3D cultures were washed twice with HBSS. Cultures were fixed with 2.5% glutaraldehyde in Phosphate Buffered Saline (PBS) for 1 h at 4°C. Fixed cultures were washed 3 times with PBS for 5 min each and post-fixed with 1% osmium tetroxide in PBS for 30 min. Then, samples were washed 3 times with distilled water for 10 min to remove the excess of phosphate. Cultures were dehydrated in graded ethanol starting with 50, 70, 95, and 100% for 30 min each followed by infiltration with ethanol/Spurr's (1:1) solution. After 1 h, a fresh infiltration solution of ethanol/Spurr's (1:10) was added for an additional 60 min. 3D cultures were embedded in fresh Spurr's resin, placed in a 60°C oven, and polymerized overnight. Seventy to ninety nanometers of thick sections were cut on Leica UC6 or Reichert ultramicrotome. Samples were visualized on a JEOL 1400 plus + AMT UltraVUE camera and FEI TEM T20.
HaCaT cells were collected at the time of differentiation induction as a time-point zero, and then at 2, 3, 5, or 7 days post-differentiation. For each time-point, cells were washed in PBS and then lysed with RIPA buffer (AAJ60780EQE, Fisher Scientific) supplemented with protease inhibitor (Roche Diagnostics) and phosphatase inhibitor (Roche Diagnostics), following manufacturer's instructions. Samples were incubated at 4°C for 30 min followed by centrifugation at 14,000 × g for 20 min at 4°C. After supernatants were collected, protein concentrations were determined using Bradford's assay. Samples were diluted in 5x SDS sample buffer and boiled for 10 min at 100°C. Samples were resolved in a SDS 10% polyacrylamide gels and transferred to a nitrocellulose membrane (Whatman) for 60 min at 100 V by the standard wet transfer method. Immunoblotting was performed using primary antibodies against cytokeratin 10 (K10) and cytokeratin 14 (K14) (ab76318 and ab51054, respectively from Abcam), followed by the secondary antibodies polyclonal goat anti-rabbit and polyclonal rabbit anti-mouse conjugated to HRP (DAKO). Tubulin antibody (ab21058, Abcam) was used as a loading control.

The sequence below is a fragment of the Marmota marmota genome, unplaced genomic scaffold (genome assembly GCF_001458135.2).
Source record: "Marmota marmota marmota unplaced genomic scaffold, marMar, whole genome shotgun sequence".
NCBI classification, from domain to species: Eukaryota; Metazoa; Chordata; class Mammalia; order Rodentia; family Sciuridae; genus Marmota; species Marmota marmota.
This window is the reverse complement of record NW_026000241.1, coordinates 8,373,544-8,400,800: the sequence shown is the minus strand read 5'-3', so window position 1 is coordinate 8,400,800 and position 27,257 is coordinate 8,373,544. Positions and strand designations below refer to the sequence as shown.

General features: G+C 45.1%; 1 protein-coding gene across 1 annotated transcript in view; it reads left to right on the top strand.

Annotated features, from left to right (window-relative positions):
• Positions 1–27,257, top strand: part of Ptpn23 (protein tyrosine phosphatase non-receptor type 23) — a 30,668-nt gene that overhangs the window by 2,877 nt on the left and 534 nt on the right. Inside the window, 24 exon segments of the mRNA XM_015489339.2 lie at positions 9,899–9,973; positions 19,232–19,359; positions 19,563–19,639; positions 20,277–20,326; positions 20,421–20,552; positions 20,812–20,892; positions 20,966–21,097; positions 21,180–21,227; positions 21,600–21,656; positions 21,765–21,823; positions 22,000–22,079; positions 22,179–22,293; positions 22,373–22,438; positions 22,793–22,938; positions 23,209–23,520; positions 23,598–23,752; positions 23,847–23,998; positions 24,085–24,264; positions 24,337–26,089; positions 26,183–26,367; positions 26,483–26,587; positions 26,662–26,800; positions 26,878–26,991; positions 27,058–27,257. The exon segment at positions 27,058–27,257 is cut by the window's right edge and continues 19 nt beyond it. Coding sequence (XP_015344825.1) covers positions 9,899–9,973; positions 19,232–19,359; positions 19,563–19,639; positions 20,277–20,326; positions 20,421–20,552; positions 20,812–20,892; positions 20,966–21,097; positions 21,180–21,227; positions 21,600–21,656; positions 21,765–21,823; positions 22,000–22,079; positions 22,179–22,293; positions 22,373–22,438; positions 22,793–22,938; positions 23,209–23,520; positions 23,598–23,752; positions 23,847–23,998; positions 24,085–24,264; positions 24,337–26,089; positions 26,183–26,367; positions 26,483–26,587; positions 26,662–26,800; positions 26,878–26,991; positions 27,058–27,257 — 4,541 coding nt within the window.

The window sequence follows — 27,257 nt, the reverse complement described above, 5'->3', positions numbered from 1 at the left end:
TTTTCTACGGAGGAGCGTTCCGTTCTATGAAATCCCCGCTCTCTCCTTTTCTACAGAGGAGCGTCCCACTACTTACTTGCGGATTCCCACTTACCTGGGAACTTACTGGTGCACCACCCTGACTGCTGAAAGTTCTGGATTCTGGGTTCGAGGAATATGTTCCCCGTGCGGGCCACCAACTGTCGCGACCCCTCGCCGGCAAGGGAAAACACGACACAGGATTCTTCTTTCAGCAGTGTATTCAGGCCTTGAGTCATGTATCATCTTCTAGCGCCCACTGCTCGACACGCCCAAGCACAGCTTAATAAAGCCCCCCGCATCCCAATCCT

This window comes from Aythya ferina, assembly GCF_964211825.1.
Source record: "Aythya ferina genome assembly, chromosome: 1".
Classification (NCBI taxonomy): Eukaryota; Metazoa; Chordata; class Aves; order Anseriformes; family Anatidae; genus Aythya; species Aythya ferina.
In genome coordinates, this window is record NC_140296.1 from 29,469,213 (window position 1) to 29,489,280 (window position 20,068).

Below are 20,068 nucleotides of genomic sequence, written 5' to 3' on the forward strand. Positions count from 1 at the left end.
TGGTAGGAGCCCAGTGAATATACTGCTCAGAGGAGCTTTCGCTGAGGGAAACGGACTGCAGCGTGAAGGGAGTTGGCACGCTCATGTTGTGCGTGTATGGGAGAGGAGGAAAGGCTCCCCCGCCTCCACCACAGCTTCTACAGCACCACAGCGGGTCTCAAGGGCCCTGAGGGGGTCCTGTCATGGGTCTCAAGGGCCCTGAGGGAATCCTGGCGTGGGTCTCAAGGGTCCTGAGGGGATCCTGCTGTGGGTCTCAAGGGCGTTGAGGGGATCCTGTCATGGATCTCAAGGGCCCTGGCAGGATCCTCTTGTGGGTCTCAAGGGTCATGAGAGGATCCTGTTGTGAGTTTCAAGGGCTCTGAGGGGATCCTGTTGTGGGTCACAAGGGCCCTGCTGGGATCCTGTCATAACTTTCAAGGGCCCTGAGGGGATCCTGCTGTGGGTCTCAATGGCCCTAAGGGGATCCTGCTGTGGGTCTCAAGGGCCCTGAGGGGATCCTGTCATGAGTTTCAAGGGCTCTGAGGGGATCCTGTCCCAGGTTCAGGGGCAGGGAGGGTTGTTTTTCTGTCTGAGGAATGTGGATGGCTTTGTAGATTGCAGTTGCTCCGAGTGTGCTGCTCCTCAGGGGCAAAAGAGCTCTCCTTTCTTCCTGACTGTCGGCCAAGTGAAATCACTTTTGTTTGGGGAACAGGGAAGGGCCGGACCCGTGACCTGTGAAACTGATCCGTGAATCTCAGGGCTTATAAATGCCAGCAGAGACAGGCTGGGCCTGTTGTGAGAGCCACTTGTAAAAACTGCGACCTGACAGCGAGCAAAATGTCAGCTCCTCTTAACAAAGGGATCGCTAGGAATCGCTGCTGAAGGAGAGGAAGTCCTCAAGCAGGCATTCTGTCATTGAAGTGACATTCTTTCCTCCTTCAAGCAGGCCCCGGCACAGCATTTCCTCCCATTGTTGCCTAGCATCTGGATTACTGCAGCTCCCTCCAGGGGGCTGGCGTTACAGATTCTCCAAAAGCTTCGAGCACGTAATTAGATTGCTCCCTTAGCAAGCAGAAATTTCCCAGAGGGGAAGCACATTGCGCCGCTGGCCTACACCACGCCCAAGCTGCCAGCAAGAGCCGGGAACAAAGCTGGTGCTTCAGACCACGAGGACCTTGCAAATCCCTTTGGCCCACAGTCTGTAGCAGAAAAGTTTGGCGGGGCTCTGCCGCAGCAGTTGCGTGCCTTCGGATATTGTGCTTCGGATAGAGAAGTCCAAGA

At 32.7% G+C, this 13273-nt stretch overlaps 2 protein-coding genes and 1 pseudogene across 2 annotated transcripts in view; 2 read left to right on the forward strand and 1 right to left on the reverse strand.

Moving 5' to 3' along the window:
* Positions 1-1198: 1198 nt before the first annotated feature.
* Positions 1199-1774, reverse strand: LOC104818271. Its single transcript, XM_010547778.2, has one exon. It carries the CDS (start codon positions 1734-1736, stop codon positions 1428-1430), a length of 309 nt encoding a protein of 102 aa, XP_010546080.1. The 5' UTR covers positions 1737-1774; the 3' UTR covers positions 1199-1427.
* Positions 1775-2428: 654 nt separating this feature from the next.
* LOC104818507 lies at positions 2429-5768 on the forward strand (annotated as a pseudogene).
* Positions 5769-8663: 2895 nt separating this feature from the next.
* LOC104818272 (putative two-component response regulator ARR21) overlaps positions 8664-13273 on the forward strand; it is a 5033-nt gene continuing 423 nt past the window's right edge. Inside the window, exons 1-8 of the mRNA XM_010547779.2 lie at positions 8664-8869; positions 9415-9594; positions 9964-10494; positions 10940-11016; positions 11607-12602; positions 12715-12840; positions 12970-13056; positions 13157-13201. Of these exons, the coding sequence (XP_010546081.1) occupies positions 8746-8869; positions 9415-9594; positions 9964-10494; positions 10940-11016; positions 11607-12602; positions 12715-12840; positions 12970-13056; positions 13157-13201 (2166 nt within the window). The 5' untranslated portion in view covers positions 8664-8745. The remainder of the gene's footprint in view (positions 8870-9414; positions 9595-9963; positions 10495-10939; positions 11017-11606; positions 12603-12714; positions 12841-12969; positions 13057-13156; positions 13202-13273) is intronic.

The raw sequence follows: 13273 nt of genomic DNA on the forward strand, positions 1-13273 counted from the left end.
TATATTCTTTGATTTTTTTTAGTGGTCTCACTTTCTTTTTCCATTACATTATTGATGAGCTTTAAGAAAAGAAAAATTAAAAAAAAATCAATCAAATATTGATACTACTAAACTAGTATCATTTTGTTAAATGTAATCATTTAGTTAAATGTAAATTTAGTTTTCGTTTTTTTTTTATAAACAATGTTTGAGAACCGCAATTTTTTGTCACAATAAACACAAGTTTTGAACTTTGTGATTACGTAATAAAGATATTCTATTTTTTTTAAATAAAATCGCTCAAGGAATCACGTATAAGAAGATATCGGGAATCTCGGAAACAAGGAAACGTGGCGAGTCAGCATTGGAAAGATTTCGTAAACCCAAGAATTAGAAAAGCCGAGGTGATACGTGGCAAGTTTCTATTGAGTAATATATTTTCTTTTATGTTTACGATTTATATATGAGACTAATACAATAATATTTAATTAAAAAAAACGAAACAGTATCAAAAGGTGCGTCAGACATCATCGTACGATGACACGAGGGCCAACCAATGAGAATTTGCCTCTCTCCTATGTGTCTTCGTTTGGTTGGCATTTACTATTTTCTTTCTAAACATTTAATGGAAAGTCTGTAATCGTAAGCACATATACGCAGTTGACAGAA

3D Culture Establishment and Regular Expression of Differentiation Markers